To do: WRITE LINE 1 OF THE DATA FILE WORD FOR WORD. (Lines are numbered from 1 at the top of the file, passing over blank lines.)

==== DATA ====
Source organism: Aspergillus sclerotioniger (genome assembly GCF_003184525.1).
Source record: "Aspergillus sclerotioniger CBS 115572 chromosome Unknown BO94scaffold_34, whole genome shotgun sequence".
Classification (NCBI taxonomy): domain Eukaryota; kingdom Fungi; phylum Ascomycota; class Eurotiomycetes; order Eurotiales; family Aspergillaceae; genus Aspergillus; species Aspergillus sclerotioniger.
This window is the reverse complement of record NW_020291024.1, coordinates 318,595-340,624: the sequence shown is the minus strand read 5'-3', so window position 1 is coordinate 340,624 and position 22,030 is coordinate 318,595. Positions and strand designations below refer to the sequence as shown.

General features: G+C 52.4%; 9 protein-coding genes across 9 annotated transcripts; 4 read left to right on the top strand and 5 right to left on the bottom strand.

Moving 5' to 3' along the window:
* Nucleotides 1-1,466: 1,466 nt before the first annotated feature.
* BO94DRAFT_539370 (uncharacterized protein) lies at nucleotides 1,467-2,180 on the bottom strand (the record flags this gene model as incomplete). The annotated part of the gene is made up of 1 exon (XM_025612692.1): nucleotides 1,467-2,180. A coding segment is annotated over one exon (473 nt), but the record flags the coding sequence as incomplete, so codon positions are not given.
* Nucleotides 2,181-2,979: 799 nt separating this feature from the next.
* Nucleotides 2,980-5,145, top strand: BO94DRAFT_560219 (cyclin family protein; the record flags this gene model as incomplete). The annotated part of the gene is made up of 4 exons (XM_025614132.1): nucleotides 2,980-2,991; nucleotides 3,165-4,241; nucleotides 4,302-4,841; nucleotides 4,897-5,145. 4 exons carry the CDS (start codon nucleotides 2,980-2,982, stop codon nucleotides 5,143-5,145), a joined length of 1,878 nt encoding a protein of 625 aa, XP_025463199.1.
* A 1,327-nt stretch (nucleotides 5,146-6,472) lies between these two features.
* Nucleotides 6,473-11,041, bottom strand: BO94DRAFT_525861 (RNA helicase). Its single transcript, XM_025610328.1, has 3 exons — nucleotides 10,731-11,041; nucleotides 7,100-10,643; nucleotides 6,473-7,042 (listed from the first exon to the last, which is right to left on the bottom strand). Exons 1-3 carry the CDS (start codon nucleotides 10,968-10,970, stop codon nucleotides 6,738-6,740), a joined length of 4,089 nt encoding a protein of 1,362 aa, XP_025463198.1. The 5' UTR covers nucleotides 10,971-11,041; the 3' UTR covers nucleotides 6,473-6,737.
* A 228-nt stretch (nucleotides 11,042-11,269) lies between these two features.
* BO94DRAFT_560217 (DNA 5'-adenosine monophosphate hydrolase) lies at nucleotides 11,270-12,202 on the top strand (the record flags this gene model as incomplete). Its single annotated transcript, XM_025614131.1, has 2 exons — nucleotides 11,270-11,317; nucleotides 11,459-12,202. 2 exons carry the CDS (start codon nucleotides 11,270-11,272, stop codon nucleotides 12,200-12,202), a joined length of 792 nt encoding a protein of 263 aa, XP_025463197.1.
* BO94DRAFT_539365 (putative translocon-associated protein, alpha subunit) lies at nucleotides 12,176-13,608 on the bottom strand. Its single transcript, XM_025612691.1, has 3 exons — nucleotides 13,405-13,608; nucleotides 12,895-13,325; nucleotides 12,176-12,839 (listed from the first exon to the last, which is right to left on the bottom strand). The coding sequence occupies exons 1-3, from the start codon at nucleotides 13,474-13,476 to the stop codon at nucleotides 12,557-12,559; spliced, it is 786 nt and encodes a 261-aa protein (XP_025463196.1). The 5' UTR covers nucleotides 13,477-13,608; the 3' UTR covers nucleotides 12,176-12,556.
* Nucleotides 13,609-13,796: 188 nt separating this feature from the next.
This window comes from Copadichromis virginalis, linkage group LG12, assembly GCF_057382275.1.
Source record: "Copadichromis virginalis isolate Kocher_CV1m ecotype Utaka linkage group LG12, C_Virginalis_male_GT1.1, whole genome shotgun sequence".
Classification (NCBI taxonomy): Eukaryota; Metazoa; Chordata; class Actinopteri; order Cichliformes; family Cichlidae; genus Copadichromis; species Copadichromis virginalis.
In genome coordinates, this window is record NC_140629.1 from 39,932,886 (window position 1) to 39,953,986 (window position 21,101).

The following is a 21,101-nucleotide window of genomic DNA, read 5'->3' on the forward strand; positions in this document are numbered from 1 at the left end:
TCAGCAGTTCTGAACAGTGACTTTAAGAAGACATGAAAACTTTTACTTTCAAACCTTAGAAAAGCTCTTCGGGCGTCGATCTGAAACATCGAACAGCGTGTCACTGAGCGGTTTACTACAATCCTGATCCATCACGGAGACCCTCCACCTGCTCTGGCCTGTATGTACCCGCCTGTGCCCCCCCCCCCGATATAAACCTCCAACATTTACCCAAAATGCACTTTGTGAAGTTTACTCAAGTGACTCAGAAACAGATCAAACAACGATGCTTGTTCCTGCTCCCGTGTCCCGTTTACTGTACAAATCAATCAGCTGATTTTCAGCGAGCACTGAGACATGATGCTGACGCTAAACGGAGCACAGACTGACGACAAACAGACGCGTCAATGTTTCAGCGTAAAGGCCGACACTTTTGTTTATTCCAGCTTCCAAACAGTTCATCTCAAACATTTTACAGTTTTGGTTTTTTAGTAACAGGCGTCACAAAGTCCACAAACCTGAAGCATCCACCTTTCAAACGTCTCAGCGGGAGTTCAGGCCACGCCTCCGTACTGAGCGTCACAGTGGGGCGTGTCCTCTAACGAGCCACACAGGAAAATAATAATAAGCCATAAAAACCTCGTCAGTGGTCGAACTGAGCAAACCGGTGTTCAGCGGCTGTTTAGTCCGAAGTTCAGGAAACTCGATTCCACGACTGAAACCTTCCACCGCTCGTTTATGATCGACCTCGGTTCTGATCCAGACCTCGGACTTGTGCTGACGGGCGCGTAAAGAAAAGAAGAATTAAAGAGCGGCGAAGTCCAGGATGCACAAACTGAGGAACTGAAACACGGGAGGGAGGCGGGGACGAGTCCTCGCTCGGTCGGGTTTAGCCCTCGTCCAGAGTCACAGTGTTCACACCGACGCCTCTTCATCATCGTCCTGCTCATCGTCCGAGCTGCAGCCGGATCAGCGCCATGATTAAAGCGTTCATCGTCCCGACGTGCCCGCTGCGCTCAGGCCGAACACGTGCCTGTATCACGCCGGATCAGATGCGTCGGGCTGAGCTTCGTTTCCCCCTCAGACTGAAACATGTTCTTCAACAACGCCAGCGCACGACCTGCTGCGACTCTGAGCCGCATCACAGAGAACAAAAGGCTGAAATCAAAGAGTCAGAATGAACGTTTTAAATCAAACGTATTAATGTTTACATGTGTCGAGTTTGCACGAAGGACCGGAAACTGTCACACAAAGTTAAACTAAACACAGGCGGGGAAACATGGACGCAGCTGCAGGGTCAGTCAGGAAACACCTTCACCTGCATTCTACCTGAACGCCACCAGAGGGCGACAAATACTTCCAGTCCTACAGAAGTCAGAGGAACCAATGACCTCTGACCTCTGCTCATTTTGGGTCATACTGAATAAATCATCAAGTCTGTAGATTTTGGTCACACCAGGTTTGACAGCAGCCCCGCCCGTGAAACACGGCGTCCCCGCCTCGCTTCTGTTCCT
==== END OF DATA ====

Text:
Source organism: Aspergillus sclerotioniger (genome assembly GCF_003184525.1).